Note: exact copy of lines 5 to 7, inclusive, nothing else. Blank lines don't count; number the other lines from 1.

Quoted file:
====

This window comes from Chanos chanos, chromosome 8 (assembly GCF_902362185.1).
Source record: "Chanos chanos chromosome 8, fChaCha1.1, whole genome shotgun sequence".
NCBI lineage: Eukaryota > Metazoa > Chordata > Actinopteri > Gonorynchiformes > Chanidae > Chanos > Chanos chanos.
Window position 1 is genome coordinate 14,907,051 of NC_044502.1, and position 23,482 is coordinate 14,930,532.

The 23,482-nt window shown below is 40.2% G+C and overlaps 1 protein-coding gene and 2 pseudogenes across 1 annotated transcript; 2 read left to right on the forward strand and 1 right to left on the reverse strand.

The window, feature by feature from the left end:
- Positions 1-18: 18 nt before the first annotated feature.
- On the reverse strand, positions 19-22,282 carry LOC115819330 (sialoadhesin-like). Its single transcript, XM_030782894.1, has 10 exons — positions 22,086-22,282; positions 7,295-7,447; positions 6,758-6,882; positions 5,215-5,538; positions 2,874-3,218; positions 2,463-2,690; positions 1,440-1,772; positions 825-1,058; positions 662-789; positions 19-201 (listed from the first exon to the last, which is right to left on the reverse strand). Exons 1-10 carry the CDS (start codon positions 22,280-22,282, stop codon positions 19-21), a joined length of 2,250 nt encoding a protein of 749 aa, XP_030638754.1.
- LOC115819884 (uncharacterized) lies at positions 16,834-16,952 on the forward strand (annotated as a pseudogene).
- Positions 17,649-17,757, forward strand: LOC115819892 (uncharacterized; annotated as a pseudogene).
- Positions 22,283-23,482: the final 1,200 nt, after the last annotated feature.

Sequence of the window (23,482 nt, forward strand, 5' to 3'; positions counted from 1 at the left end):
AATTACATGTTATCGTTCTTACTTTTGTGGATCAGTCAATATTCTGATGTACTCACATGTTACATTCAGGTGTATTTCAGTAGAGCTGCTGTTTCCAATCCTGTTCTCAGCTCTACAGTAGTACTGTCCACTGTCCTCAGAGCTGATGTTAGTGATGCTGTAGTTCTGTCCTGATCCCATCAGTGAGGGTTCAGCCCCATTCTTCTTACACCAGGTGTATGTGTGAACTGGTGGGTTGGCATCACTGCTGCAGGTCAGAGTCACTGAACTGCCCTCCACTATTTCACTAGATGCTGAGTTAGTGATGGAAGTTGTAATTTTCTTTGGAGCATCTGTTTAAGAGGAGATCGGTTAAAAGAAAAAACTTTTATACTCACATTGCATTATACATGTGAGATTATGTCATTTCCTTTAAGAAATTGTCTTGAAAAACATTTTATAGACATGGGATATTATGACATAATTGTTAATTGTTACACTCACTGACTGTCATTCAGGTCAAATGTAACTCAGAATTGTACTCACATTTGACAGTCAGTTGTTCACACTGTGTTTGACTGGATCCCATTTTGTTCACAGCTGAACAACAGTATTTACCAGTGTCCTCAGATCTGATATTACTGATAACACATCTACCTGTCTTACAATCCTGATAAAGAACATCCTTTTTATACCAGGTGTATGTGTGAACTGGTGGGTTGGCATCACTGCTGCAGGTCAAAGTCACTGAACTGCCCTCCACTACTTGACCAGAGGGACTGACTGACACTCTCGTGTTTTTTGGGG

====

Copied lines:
The 23,482-nt window shown below is 40.2% G+C and overlaps 1 protein-coding gene and 2 pseudogenes across 1 annotated transcript; 2 read left to right on the forward strand and 1 right to left on the reverse strand.

The window, feature by feature from the left end:
- Positions 1-18: 18 nt before the first annotated feature.